“You have the real and the unreal, and you’re not sure where they’ll intersect. I like the perspective shift.”
The day Eric J. Nelson got the final stamp of approval on his film festival trailer, I spoke with him in his basement. Judging by the still-standing model of Madison and the lights that lined his extremely temporary studio, this was a long labor of love. Like the best Wisconsin Film Festival trailers, Nelson’s “You Are Here” both stands out on the strength of its own vision while still tying into the community and place that make the 8-day event so special. A train weaves around a miniature version of the city, chugging past festival venues on a “track” made of Super 8 film strips. As he sipped a cup of coffee, Nelson thought out loud about its reception. “I’m sure the button collectors will enjoy it.”
“You Are Here” is a clear vision now, but like any of the Nelson’s stop-motion films, its ideas were worked and re-worked over time. Last Dec, when he first began developing the project, Nelson toyed with high concepts, like painting with light. “I have a light painting tool and I wanted to do timed exposures over stop-motion film,” he said. “I wanted to have this giant pixel stick being dragged outside of the major venues of the festival, with the end result looking like a giant film strip.”
Another idea had film strips snaking around the city, where festival venues and city buildings would construct themselves in Game of Thrones fashion, an appropriately epic opening for the festival’s hardcore devotees. “I wanted to incorporate lots of gears and cogs,” Nelson said.
While those ideas sound amazing, he realized it wasn’t practical, especially the light-painting, which would require spending multiple nights shooting outside in the freezing cold. What he always knew was that the trailer would use film as an element, and Nelson’s mechanical interests got him thinking about old film equipment, including the Latham loop. “It’s the thing that makes the intermittent motion on a projector or camera,” Nelson explained, “which made me think about physical moving film from one place to another.” And that’s where the train came into play.
Leaving the Station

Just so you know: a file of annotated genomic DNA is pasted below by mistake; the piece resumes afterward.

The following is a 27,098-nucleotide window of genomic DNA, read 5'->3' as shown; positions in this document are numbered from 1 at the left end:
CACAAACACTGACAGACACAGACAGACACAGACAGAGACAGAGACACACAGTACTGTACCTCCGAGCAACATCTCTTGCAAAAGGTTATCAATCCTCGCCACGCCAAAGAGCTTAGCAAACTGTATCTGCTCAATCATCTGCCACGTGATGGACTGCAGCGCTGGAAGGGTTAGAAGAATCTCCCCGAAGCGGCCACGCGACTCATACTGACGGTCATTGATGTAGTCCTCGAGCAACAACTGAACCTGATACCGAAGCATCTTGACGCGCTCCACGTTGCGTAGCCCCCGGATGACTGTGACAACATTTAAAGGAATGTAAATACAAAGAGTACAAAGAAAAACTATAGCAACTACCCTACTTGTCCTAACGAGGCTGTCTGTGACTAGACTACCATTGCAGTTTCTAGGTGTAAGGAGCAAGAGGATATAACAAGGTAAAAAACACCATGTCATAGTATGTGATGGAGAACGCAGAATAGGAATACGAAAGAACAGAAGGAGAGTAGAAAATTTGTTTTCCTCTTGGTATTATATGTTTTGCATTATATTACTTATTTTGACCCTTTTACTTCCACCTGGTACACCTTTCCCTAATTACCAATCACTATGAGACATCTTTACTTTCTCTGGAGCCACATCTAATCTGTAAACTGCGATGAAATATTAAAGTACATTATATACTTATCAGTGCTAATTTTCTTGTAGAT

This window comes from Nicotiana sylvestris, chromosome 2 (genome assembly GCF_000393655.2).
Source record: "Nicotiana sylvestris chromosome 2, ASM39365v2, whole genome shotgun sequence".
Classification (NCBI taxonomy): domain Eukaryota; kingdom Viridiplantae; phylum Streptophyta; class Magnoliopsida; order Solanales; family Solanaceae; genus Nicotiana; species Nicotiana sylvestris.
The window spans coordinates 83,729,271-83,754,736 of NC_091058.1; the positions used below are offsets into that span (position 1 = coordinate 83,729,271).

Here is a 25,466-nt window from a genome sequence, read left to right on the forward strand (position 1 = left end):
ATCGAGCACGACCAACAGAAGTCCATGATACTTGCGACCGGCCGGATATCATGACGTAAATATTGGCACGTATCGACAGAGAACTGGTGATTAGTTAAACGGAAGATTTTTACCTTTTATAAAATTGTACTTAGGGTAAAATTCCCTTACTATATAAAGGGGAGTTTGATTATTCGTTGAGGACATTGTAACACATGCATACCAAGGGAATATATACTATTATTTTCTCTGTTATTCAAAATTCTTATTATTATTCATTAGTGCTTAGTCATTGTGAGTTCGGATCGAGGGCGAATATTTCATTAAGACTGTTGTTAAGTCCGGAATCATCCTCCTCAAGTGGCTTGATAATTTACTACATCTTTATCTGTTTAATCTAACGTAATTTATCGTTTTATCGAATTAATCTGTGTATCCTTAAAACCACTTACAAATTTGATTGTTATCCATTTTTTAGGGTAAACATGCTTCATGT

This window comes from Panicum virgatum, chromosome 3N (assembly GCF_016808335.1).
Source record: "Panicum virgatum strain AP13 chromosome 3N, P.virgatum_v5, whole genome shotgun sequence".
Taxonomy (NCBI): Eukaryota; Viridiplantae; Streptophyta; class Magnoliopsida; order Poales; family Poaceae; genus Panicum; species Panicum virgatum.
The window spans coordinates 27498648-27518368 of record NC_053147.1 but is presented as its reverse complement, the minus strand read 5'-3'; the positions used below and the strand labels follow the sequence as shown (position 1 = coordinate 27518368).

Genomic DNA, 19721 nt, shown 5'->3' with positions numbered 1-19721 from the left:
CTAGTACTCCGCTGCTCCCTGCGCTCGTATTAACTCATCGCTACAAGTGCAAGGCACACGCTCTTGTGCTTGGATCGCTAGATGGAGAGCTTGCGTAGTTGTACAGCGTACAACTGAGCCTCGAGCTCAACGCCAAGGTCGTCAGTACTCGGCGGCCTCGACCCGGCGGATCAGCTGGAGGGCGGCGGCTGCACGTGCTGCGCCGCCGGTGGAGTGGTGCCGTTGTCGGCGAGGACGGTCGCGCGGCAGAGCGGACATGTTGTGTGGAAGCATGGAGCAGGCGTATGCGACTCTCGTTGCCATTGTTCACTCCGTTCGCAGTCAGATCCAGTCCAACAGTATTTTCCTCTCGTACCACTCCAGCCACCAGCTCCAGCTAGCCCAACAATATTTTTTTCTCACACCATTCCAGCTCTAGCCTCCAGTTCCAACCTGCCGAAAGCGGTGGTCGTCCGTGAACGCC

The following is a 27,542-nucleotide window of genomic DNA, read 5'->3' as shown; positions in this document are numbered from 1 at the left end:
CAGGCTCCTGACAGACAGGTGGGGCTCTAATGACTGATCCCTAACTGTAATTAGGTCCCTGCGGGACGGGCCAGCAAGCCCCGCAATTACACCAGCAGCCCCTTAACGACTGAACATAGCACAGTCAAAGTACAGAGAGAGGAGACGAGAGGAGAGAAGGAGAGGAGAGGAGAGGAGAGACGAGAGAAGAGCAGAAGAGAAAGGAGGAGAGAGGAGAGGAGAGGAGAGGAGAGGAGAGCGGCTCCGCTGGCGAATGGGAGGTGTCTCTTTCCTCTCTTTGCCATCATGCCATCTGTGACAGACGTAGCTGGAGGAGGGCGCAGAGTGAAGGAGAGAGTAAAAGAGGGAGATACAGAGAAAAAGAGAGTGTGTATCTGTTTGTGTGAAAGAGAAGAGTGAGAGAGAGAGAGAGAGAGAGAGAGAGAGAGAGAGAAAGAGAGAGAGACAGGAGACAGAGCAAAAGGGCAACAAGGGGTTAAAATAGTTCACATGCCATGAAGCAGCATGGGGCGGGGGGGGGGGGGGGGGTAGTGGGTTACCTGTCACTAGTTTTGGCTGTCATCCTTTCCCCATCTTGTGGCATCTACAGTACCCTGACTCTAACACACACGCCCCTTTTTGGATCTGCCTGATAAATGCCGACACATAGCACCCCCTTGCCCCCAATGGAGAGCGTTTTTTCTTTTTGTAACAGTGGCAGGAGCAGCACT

Those who have seen the delightfully novel Forest Products already know that Nelson has an eye for upending the mundane and recognizable in new and novel ways. For his trailer, Nelson built “train cars” out of paper binders and magnetic BBs, joining the contraption together with more magnets. Eagle-eyed viewers will also recognize the style and colors, which were done with help from the graphic designer of this year’s Isthmus festival guide. “I like the idea of being able to control an imaginary world that’s removed from reality but has an element of verisimilitude to it,” Nelson said. “You have the real and the unreal, and you’re not sure where they’ll intersect. I like the perspective shift.”
The magnets are pretty seamless, but they also have a practical use, allowing Nelson to ease the train along his Super 8 track, frame-by-frame. It’s a cute, clever effect though not without its drawbacks. Often in the middle of a shot, the magnets would come undone or worse, stick together where they weren’t supposed to, crumpling the entire line of cars into a ball of paper and metal. Nelson would have to stop shooting, take the cars apart, rebuild his train, and then go back and find where on the track his last shot left off. Magnets would get stuck inside the binder clips, fingers would get pinched. “At some point down the road, you always have to understand that you’re going to pay for some aspect of your jury-rigging things,” Nelson said. “You can put yourself in some really strange contortions, both physically and metaphorically.”